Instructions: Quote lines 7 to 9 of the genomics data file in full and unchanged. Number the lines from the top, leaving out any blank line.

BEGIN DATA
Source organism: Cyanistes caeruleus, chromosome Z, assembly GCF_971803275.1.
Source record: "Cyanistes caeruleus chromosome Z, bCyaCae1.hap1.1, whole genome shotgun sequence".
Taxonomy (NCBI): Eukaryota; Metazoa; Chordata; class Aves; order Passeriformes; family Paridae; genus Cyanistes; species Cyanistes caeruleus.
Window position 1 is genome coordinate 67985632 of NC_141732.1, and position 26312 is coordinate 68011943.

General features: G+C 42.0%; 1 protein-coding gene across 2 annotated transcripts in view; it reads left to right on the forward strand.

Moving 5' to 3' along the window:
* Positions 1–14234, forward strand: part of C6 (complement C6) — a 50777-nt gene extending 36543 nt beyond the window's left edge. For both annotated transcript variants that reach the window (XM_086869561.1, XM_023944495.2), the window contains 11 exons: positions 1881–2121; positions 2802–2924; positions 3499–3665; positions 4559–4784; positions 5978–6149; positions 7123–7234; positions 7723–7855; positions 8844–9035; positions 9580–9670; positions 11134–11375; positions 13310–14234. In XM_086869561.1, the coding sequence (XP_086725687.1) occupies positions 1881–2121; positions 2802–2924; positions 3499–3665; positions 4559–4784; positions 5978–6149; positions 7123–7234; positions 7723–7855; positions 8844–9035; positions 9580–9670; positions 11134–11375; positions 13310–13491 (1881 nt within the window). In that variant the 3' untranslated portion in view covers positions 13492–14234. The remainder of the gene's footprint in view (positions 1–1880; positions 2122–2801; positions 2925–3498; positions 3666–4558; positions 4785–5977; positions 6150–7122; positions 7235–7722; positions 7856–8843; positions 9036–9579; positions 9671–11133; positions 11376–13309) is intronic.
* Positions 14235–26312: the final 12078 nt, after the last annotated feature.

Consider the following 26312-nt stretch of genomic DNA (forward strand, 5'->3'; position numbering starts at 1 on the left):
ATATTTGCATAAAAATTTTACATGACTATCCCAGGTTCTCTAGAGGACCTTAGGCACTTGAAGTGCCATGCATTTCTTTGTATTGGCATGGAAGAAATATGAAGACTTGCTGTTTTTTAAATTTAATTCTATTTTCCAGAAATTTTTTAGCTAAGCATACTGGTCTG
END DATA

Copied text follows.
* Positions 1–14234, forward strand: part of C6 (complement C6) — a 50777-nt gene extending 36543 nt beyond the window's left edge. For both annotated transcript variants that reach the window (XM_086869561.1, XM_023944495.2), the window contains 11 exons: positions 1881–2121; positions 2802–2924; positions 3499–3665; positions 4559–4784; positions 5978–6149; positions 7123–7234; positions 7723–7855; positions 8844–9035; positions 9580–9670; positions 11134–11375; positions 13310–14234. In XM_086869561.1, the coding sequence (XP_086725687.1) occupies positions 1881–2121; positions 2802–2924; positions 3499–3665; positions 4559–4784; positions 5978–6149; positions 7123–7234; positions 7723–7855; positions 8844–9035; positions 9580–9670; positions 11134–11375; positions 13310–13491 (1881 nt within the window). In that variant the 3' untranslated portion in view covers positions 13492–14234. The remainder of the gene's footprint in view (positions 1–1880; positions 2122–2801; positions 2925–3498; positions 3666–4558; positions 4785–5977; positions 6150–7122; positions 7235–7722; positions 7856–8843; positions 9036–9579; positions 9671–11133; positions 11376–13309) is intronic.
* Positions 14235–26312: the final 12078 nt, after the last annotated feature.

Consider the following 26312-nt stretch of genomic DNA (forward strand, 5'->3'; position numbering starts at 1 on the left):